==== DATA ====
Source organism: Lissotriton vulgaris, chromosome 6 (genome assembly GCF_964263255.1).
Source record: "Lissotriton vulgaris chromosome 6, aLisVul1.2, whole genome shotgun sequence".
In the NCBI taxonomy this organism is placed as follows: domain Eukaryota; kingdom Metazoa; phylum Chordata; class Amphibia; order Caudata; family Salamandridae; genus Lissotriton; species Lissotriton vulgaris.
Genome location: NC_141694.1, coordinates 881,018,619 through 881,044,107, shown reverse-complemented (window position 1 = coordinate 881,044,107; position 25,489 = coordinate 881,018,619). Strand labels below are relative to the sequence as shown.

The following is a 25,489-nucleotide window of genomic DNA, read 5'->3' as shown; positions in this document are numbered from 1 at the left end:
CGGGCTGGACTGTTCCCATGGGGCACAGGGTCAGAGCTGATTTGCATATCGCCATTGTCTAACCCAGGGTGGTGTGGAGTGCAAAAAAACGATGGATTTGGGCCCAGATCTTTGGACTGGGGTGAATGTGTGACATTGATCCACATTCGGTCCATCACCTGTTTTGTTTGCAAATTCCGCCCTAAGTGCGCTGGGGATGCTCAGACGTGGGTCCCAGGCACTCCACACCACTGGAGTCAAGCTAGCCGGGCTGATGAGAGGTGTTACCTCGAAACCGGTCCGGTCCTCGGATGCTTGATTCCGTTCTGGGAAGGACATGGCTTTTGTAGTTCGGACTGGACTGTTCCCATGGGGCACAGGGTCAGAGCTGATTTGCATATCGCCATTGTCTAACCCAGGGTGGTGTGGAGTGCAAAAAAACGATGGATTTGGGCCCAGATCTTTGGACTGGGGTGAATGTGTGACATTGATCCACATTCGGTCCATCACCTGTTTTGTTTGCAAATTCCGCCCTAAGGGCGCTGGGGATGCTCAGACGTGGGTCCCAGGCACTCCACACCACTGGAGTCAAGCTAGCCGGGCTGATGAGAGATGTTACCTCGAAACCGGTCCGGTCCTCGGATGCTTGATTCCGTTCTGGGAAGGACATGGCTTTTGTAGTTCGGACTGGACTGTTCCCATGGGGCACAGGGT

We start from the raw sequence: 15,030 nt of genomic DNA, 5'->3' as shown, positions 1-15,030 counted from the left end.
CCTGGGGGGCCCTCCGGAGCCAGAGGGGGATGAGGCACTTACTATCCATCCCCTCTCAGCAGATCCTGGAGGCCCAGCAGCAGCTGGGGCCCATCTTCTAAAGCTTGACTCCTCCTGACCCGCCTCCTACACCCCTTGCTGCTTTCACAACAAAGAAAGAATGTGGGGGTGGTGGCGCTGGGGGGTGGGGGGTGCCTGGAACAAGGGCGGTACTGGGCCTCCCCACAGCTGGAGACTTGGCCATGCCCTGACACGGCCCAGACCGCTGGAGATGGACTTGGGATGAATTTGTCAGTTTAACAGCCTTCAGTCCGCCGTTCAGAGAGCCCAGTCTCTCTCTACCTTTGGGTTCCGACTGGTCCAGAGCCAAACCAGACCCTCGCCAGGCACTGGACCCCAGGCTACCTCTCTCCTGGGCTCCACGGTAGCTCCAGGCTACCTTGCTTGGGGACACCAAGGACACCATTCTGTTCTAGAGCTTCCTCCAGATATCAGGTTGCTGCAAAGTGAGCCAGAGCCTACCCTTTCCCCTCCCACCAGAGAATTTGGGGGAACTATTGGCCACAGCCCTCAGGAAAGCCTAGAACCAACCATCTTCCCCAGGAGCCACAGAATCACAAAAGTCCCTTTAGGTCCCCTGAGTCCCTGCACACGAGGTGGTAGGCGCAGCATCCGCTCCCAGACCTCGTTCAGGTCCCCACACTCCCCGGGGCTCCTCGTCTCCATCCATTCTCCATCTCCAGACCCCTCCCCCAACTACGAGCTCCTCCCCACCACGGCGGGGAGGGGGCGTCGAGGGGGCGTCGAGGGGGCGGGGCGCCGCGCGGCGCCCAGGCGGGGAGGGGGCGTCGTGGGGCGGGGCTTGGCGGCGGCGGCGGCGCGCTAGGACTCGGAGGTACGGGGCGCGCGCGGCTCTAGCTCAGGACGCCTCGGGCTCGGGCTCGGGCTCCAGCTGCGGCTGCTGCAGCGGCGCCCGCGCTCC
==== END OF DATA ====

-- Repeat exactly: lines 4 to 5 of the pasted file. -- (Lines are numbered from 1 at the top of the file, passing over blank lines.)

Genome location: NC_141694.1, coordinates 881,018,619 through 881,044,107, shown reverse-complemented (window position 1 = coordinate 881,044,107; position 25,489 = coordinate 881,018,619). Strand labels below are relative to the sequence as shown.

The following is a 25,489-nucleotide window of genomic DNA, read 5'->3' as shown; positions in this document are numbered from 1 at the left end: